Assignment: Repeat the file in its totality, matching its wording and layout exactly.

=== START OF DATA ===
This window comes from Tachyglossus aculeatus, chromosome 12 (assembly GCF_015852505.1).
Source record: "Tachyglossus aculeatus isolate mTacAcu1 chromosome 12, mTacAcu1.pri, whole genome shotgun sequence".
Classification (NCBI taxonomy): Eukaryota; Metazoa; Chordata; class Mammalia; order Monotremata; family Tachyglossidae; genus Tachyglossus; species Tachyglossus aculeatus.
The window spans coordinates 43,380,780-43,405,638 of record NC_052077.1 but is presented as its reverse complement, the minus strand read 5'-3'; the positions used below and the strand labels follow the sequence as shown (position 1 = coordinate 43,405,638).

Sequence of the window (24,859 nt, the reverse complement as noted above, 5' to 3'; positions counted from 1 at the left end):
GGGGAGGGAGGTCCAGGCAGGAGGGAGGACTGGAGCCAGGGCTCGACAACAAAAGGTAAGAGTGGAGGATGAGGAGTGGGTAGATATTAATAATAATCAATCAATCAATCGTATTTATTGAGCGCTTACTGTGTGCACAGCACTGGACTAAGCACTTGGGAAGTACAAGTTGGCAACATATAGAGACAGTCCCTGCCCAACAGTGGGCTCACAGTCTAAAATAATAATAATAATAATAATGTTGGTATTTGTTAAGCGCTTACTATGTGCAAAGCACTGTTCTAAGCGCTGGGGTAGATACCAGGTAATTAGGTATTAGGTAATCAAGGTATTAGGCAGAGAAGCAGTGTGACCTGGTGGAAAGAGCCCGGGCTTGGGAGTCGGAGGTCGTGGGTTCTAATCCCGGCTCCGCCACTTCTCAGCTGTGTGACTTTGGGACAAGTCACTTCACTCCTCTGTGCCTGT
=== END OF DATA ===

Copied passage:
This window comes from Tachyglossus aculeatus, chromosome 12 (assembly GCF_015852505.1).
Source record: "Tachyglossus aculeatus isolate mTacAcu1 chromosome 12, mTacAcu1.pri, whole genome shotgun sequence".
Classification (NCBI taxonomy): Eukaryota; Metazoa; Chordata; class Mammalia; order Monotremata; family Tachyglossidae; genus Tachyglossus; species Tachyglossus aculeatus.
The window spans coordinates 43,380,780-43,405,638 of record NC_052077.1 but is presented as its reverse complement, the minus strand read 5'-3'; the positions used below and the strand labels follow the sequence as shown (position 1 = coordinate 43,405,638).

Sequence of the window (24,859 nt, the reverse complement as noted above, 5' to 3'; positions counted from 1 at the left end):
GGGGAGGGAGGTCCAGGCAGGAGGGAGGACTGGAGCCAGGGCTCGACAACAAAAGGTAAGAGTGGAGGATGAGGAGTGGGTAGATATTAATAATAATCAATCAATCAATCGTATTTATTGAGCGCTTACTGTGTGCACAGCACTGGACTAAGCACTTGGGAAGTACAAGTTGGCAACATATAGAGACAGTCCCTGCCCAACAGTGGGCTCACAGTCTAAAATAATAATAATAATAATAATGTTGGTATTTGTTAAGCGCTTACTATGTGCAAAGCACTGTTCTAAGCGCTGGGGTAGATACCAGGTAATTAGGTATTAGGTAATCAAGGTATTAGGCAGAGAAGCAGTGTGACCTGGTGGAAAGAGCCCGGGCTTGGGAGTCGGAGGTCGTGGGTTCTAATCCCGGCTCCGCCACTTCTCAGCTGTGTGACTTTGGGACAAGTCACTTCACTCCTCTGTGCCTGT